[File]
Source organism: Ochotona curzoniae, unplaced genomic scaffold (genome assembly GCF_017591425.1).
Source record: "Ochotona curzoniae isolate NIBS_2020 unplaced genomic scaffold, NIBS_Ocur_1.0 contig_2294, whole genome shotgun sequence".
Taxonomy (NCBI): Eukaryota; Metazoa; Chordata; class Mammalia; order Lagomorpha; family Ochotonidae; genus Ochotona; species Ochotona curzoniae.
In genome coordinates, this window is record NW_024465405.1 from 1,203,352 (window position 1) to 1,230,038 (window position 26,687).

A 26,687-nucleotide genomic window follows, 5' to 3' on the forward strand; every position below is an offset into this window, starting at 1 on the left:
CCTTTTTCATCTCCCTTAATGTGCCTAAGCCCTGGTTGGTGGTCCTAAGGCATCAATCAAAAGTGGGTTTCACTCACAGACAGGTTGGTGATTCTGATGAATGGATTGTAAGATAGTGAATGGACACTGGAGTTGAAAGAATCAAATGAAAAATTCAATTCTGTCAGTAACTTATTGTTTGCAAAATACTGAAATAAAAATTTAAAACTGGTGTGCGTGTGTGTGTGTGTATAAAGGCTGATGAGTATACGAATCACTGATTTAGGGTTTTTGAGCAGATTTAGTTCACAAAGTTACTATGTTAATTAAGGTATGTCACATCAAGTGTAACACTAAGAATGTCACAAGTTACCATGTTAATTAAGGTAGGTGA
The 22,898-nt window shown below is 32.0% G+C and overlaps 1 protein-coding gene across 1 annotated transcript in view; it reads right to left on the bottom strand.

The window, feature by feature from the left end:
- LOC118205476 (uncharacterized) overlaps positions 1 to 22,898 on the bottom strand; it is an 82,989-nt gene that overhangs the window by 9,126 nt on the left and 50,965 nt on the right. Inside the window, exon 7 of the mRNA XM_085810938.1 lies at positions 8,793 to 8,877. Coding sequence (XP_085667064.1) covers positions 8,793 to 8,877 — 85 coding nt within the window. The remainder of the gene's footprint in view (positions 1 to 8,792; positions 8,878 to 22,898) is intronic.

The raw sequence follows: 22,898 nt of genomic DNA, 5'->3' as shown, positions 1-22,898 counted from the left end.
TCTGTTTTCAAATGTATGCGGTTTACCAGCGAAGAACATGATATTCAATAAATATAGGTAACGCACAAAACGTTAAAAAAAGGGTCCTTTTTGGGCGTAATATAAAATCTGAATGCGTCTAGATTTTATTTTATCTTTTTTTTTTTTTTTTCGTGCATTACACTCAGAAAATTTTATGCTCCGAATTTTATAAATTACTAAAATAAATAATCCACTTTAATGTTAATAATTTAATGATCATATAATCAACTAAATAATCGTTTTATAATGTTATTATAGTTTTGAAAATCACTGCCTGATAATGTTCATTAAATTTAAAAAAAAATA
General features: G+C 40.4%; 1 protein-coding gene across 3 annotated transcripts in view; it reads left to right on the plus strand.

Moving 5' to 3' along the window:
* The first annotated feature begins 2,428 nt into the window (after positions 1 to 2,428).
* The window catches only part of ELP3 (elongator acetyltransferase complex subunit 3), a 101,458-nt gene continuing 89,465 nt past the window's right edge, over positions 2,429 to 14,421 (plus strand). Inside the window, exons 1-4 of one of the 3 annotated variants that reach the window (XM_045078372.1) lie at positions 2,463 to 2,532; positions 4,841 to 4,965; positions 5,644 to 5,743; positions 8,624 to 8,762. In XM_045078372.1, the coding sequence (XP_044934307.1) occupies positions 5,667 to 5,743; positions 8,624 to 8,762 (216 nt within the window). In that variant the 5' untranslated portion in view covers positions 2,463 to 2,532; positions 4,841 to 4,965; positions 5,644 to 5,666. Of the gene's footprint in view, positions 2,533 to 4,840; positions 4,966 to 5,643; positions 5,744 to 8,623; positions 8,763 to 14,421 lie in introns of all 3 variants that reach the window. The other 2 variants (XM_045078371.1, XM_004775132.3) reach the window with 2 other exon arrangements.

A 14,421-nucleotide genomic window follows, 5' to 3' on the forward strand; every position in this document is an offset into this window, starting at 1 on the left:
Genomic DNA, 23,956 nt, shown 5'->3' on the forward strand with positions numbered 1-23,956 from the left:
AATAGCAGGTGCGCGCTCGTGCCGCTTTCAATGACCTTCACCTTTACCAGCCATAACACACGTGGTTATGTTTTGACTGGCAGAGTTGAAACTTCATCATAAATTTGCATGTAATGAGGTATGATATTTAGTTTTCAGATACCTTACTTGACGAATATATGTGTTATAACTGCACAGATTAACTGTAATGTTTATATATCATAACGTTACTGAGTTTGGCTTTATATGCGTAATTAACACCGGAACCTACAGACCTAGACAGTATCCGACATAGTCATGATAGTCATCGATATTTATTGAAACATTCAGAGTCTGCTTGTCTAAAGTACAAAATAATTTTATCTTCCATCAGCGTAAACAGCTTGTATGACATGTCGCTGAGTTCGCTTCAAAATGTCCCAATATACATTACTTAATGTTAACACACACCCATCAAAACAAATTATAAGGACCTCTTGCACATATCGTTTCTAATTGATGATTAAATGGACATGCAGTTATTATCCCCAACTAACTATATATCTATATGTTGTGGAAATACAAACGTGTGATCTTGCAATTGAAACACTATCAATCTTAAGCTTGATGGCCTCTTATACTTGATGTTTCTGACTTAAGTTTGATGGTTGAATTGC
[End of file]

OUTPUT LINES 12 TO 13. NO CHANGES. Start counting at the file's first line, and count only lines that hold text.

General features: G+C 40.4%; 1 protein-coding gene across 3 annotated transcripts in view; it reads left to right on the plus strand.

Moving 5' to 3' along the window: